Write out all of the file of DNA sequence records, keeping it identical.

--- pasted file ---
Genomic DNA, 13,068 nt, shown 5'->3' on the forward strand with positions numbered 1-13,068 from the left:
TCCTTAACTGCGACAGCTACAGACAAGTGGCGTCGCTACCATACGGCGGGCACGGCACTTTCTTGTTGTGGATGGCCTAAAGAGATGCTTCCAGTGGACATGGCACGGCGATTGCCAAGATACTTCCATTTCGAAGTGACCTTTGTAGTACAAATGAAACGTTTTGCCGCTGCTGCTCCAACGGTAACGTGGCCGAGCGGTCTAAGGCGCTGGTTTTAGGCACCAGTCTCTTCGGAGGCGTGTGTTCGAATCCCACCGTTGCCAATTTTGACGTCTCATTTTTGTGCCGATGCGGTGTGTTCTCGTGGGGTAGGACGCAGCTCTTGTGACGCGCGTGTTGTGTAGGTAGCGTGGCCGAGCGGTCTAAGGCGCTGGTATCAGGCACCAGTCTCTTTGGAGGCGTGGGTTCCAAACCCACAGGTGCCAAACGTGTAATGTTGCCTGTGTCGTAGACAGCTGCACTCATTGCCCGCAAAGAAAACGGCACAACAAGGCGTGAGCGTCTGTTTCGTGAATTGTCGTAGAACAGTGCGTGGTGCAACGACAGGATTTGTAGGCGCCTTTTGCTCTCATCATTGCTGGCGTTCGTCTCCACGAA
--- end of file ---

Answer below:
Genomic DNA, 13,068 nt, shown 5'->3' on the forward strand with positions numbered 1-13,068 from the left:
TCCTTAACTGCGACAGCTACAGACAAGTGGCGTCGCTACCATACGGCGGGCACGGCACTTTCTTGTTGTGGATGGCCTAAAGAGATGCTTCCAGTGGACATGGCACGGCGATTGCCAAGATACTTCCATTTCGAAGTGACCTTTGTAGTACAAATGAAACGTTTTGCCGCTGCTGCTCCAACGGTAACGTGGCCGAGCGGTCTAAGGCGCTGGTTTTAGGCACCAGTCTCTTCGGAGGCGTGTGTTCGAATCCCACCGTTGCCAATTTTGACGTCTCATTTTTGTGCCGATGCGGTGTGTTCTCGTGGGGTAGGACGCAGCTCTTGTGACGCGCGTGTTGTGTAGGTAGCGTGGCCGAGCGGTCTAAGGCGCTGGTATCAGGCACCAGTCTCTTTGGAGGCGTGGGTTCCAAACCCACAGGTGCCAAACGTGTAATGTTGCCTGTGTCGTAGACAGCTGCACTCATTGCCCGCAAAGAAAACGGCACAACAAGGCGTGAGCGTCTGTTTCGTGAATTGTCGTAGAACAGTGCGTGGTGCAACGACAGGATTTGTAGGCGCCTTTTGCTCTCATCATTGCTGGCGTTCGTCTCCACGAA